Every new year offers a chance for new beginnings. And we have even more reasons than usual to see 2017 as a new beginning for Baltimore.
We have a new mayor who has promised to work with communities to address our city's most pressing problems, including jobs, economic development, public health and safety, and criminal justice reform. We have a new City Council with eight new members — the biggest turnover in the council's history — who have already demonstrated a commitment to new ideas and reform.
Perhaps more importantly, 20 months after the turmoil of the Baltimore uprising, more residents than ever seem to acknowledge the need to make fundamental changes in the way our city operates and that each of us must have a role in that effort.
Hundreds of those residents came to OSI-Baltimore's Solutions Summit last month. This full-day event, with organizational and financial support from a broad range of business and community groups, came after a rigorous public process that produced three white papers and included half-day forums on jobs, justice and behavioral health. At the summit, more than 700 Baltimore residents debated potential solutions to some of our city's most entrenched problems and voted on a 16-point action plan for the mayor and City Council to follow over the next 12 to 18 months.
Among the action items are efforts to increase the transparency of the Baltimore Police Department and bring it under full city control; to remove legal and systemic barriers to employment for individuals with criminal records; to expand the availability of community-based and workplace-based adult education, GED, and ESL services; to reduce the stigma around substance use disorders; and to establish an Office of Racial Equity within the mayor's office. OSI-Baltimore has already begun to address one of the most foundational gaps identified during the Solution Summit by convening the Baltimore Health Department, local hospitals and IT vendors to discuss how to "create an online platform with live, continuously updated data on available treatment slots and program capacity," as described in the Solution Summit action plan (solutionssummitbaltimore.org).
This action plan is, of course, incomplete. Out of a need to focus on a limited number of issues that could be addressed on a city level, the Solutions Summit process did not specifically address key areas like housing and transportation. Just within jobs, justice and behavioral health, our planning groups came up with more than 50 potential solutions before community members narrowed them down to 31 at the forums, and further down to the 16-point action plan at the summit.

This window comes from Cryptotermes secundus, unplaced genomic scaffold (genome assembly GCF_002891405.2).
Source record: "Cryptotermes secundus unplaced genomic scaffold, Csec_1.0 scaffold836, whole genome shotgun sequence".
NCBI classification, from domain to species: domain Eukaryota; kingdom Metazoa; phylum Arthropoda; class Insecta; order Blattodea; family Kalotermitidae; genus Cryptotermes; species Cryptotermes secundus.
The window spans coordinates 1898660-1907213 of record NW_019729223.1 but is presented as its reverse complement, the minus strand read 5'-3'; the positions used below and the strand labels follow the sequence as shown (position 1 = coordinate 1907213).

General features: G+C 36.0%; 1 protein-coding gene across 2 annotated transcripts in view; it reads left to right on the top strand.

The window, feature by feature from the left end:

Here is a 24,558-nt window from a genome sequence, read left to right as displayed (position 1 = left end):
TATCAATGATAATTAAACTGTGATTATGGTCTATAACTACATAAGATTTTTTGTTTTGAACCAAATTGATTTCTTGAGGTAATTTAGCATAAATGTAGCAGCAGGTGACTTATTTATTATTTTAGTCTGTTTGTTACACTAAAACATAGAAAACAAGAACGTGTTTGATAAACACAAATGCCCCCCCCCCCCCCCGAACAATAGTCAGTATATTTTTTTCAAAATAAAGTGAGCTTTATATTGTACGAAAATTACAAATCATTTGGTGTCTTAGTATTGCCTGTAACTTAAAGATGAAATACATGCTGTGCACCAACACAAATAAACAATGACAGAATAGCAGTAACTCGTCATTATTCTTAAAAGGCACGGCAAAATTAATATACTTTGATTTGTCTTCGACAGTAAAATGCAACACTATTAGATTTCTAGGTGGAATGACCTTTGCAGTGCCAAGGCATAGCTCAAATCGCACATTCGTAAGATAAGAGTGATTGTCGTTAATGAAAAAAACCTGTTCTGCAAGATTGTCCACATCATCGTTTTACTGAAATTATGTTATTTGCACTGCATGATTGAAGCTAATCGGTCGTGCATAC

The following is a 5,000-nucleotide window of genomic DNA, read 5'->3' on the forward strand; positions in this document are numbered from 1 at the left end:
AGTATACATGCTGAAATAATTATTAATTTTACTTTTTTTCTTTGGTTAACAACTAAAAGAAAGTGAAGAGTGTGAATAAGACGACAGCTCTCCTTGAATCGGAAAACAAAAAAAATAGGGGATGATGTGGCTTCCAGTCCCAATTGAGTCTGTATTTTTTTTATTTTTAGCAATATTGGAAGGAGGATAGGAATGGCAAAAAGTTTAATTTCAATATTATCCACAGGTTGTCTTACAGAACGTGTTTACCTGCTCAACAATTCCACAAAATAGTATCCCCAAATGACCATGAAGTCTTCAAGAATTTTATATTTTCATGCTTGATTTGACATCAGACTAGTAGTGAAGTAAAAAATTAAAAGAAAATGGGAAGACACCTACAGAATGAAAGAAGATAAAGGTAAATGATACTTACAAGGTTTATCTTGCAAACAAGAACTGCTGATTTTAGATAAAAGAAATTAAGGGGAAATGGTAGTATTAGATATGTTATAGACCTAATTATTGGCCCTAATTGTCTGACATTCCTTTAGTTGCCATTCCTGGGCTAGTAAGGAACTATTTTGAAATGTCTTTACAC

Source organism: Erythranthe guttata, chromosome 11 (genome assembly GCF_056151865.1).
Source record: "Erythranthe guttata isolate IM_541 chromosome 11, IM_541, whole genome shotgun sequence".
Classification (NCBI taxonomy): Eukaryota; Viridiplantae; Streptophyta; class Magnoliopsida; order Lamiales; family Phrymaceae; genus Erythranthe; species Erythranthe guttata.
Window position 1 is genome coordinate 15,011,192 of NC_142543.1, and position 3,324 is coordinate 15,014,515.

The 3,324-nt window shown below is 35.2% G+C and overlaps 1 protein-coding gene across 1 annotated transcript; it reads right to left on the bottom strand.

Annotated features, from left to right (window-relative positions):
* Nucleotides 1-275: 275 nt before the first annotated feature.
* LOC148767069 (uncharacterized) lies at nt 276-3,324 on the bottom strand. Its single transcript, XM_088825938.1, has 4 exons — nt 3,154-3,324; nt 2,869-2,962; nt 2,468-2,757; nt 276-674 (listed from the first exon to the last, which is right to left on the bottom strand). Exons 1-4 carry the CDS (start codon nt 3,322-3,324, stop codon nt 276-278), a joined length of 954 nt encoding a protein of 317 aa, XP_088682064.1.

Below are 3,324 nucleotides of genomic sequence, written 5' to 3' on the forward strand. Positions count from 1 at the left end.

While this action plan doesn't touch on all of the city's issues and doesn't necessarily reflect the exact priorities that each of us might choose individually, it represents the will of hundreds of Baltimoreans who participated in a rigorous, thoughtful process. It is a concrete, community-driven list of actionable items that we believe would move Baltimore in the right direction. Indeed, the Solutions Summit was based on similar Open Society Foundations events during leadership transitions in New York City and Washington D.C., and those efforts led to real policy changes in areas like housing and health.
We are hopeful that a broad coalition of government officials, civic and business leaders, community members, activists, advocates and others can coalesce around this action plan and work to make progress where it is possible and offer alternatives where it proves not to be. OSI-Baltimore has committed to monitoring the progress on the action plan in public reports every six months.
As OSI-Baltimore director Diana Morris said in her opening address at the Solutions Summit, community involvement is crucial to this process. "We do not simply elect leaders and ask them to work alone," she said. "We work with them, alongside them, to collectively address our city's needs."
In her own address at the summit, Mayor Catherine Pugh agreed, welcoming community involvement in the policy-making process. "As your mayor, I will listen, I will hear you," she said. "Ideas are important, suggestions can be great — collaboration is even greater."
So now, it is up to us, all of us, to take action. Read the action plan and find ways to advocate for the solutions that speak to you. Organize within your communities, talk to your City Council member, speak out. Working together, we can make Baltimore better.
Kurt Schmoke, Eddie Brown and Mark Fetting served as co-chairs of OSI-Baltimore's Solutions Summit along with Mary Miller, who also contributed to this op-ed. They can be reached at firstname.lastname@example.org